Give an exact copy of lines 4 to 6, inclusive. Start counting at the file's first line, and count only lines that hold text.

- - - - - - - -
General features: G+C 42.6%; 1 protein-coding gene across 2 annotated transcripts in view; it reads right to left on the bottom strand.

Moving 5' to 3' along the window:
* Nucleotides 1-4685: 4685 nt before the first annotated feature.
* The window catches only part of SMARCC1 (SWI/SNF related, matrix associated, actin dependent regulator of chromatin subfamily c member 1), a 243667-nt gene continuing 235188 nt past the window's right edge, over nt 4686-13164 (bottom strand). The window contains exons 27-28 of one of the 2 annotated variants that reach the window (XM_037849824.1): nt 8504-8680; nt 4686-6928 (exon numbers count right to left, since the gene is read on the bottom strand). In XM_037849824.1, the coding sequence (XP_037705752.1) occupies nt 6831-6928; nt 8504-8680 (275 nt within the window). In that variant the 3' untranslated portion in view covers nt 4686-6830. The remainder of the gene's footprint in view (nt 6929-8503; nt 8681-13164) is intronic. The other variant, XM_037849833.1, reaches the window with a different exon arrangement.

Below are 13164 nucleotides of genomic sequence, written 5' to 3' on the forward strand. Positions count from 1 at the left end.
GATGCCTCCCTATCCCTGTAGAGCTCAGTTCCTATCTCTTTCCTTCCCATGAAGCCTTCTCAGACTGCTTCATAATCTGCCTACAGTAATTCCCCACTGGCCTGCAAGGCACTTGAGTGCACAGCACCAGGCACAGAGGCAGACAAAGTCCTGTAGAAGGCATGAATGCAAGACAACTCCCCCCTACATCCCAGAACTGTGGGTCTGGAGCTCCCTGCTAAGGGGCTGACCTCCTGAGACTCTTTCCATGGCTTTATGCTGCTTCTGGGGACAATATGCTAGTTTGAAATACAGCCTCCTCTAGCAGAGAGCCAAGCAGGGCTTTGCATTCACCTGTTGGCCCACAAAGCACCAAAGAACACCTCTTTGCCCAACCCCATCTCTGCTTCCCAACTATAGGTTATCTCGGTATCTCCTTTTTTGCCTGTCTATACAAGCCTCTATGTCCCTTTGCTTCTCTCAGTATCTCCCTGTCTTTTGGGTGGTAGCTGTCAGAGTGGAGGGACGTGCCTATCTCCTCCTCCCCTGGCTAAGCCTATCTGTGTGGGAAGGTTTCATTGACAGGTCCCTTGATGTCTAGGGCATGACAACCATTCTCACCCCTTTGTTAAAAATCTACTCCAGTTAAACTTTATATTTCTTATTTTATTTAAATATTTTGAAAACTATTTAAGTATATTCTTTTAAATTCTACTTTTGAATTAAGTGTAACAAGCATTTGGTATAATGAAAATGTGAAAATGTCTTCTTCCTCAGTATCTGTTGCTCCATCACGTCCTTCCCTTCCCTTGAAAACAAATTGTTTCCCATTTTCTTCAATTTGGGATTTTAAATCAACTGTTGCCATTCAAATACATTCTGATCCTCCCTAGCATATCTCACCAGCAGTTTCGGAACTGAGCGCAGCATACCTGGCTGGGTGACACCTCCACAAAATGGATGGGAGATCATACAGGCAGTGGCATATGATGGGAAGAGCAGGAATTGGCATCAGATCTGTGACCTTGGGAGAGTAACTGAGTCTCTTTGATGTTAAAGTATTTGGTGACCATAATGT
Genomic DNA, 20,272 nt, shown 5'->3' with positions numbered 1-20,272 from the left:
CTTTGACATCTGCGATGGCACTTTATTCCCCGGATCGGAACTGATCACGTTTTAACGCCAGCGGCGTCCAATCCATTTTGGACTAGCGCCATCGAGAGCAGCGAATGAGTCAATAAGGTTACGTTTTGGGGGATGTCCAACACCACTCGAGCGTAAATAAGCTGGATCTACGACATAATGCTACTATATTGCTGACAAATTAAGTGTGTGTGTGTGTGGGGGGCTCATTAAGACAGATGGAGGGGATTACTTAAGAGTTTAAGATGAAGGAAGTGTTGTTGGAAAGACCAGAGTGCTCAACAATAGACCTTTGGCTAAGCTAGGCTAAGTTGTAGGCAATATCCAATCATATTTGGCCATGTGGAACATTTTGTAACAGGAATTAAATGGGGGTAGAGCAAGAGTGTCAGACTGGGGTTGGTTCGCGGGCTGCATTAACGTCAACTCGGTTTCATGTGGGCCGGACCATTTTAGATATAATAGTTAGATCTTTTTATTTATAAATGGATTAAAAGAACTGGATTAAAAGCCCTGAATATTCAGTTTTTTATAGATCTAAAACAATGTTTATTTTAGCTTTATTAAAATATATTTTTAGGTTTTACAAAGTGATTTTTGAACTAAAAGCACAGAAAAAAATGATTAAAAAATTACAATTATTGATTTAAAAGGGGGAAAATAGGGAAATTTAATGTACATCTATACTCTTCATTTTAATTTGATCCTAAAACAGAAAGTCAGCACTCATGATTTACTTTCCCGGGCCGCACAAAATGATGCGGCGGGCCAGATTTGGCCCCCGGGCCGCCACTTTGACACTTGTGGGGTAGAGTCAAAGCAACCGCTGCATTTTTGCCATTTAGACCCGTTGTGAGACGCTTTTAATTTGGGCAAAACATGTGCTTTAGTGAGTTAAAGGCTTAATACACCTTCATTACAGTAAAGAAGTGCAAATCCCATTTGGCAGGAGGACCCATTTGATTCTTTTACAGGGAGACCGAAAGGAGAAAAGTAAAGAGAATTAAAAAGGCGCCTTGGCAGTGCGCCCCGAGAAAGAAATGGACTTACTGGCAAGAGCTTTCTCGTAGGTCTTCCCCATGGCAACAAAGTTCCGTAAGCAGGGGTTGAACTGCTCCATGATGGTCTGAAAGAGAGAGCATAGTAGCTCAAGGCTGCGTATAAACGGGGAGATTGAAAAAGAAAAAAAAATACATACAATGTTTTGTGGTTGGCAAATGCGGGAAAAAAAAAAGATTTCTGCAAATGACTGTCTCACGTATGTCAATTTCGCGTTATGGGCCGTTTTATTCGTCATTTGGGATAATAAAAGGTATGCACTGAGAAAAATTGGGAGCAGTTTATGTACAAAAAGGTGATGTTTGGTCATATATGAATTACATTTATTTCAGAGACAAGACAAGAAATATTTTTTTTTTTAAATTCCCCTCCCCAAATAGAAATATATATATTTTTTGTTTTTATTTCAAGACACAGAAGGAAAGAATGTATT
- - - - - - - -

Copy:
* The window catches only part of SMARCC1 (SWI/SNF related, matrix associated, actin dependent regulator of chromatin subfamily c member 1), a 243667-nt gene continuing 235188 nt past the window's right edge, over nt 4686-13164 (bottom strand). The window contains exons 27-28 of one of the 2 annotated variants that reach the window (XM_037849824.1): nt 8504-8680; nt 4686-6928 (exon numbers count right to left, since the gene is read on the bottom strand). In XM_037849824.1, the coding sequence (XP_037705752.1) occupies nt 6831-6928; nt 8504-8680 (275 nt within the window). In that variant the 3' untranslated portion in view covers nt 4686-6830. The remainder of the gene's footprint in view (nt 6929-8503; nt 8681-13164) is intronic. The other variant, XM_037849833.1, reaches the window with a different exon arrangement.

Below are 13164 nucleotides of genomic sequence, written 5' to 3' on the forward strand. Positions count from 1 at the left end.
GATGCCTCCCTATCCCTGTAGAGCTCAGTTCCTATCTCTTTCCTTCCCATGAAGCCTTCTCAGACTGCTTCATAATCTGCCTACAGTAATTCCCCACTGGCCTGCAAGGCACTTGAGTGCACAGCACCAGGCACAGAGGCAGACAAAGTCCTGTAGAAGGCATGAATGCAAGACAACTCCCCCCTACATCCCAGAACTGTGGGTCTGGAGCTCCCTGCTAAGGGGCTGACCTCCTGAGACTCTTTCCATGGCTTTATGCTGCTTCTGGGGACAATATGCTAGTTTGAAATACAGCCTCCTCTAGCAGAGAGCCAAGCAGGGCTTTGCATTCACCTGTTGGCCCACAAAGCACCAAAGAACACCTCTTTGCCCAACCCCATCTCTGCTTCCCAACTATAGGTTATCTCGGTATCTCCTTTTTTGCCTGTCTATACAAGCCTCTATGTCCCTTTGCTTCTCTCAGTATCTCCCTGTCTTTTGGGTGGTAGCTGTCAGAGTGGAGGGACGTGCCTATCTCCTCCTCCCCTGGCTAAGCCTATCTGTGTGGGAAGGTTTCATTGACAGGTCCCTTGATGTCTAGGGCATGACAACCATTCTCACCCCTTTGTTAAAAATCTACTCCAGTTAAACTTTATATTTCTTATTTTATTTAAATATTTTGAAAACTATTTAAGTATATTCTTTTAAATTCTACTTTTGAATTAAGTGTAACAAGCATTTGGTATAATGAAAATGTGAAAATGTCTTCTTCCTCAGTATCTGTTGCTCCATCACGTCCTTCCCTTCCCTTGAAAACAAATTGTTTCCCATTTTCTTCAATTTGGGATTTTAAATCAACTGTTGCCATTCAAATACATTCTGATCCTCCCTAGCATATCTCACCAGCAGTTTCGGAACTGAGCGCAGCATACCTGGCTGGGTGACACCTCCACAAAATGGATGGGAGATCATACAGGCAGTGGCATATGATGGGAAGAGCAGGAATTGGCATCAGATCTGTGACCTTGGGAGAGTAACTGAGTCTCTTTGATGTTAAAGTATTTGGTGACCATAATGT